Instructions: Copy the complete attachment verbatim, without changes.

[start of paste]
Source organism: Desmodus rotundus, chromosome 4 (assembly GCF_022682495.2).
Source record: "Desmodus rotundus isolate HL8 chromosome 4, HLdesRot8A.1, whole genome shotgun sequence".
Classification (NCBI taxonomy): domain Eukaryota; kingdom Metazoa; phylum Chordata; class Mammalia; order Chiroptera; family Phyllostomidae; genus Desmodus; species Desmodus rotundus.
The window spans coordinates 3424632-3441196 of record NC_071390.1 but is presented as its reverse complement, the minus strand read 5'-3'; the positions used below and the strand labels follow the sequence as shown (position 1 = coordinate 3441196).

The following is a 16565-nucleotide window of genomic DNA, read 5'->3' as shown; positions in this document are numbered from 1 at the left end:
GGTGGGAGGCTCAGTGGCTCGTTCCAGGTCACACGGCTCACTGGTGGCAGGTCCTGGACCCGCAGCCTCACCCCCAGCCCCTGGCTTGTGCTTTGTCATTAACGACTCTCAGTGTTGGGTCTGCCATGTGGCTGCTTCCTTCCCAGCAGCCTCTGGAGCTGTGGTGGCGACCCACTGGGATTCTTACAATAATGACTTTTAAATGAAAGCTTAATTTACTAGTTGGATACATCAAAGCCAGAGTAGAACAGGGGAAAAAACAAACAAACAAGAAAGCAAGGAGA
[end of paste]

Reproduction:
Source organism: Desmodus rotundus, chromosome 4 (assembly GCF_022682495.2).
Source record: "Desmodus rotundus isolate HL8 chromosome 4, HLdesRot8A.1, whole genome shotgun sequence".
Classification (NCBI taxonomy): domain Eukaryota; kingdom Metazoa; phylum Chordata; class Mammalia; order Chiroptera; family Phyllostomidae; genus Desmodus; species Desmodus rotundus.
The window spans coordinates 3424632-3441196 of record NC_071390.1 but is presented as its reverse complement, the minus strand read 5'-3'; the positions used below and the strand labels follow the sequence as shown (position 1 = coordinate 3441196).

The following is a 16565-nucleotide window of genomic DNA, read 5'->3' as shown; positions in this document are numbered from 1 at the left end:
GGTGGGAGGCTCAGTGGCTCGTTCCAGGTCACACGGCTCACTGGTGGCAGGTCCTGGACCCGCAGCCTCACCCCCAGCCCCTGGCTTGTGCTTTGTCATTAACGACTCTCAGTGTTGGGTCTGCCATGTGGCTGCTTCCTTCCCAGCAGCCTCTGGAGCTGTGGTGGCGACCCACTGGGATTCTTACAATAATGACTTTTAAATGAAAGCTTAATTTACTAGTTGGATACATCAAAGCCAGAGTAGAACAGGGGAAAAAACAAACAAACAAGAAAGCAAGGAGA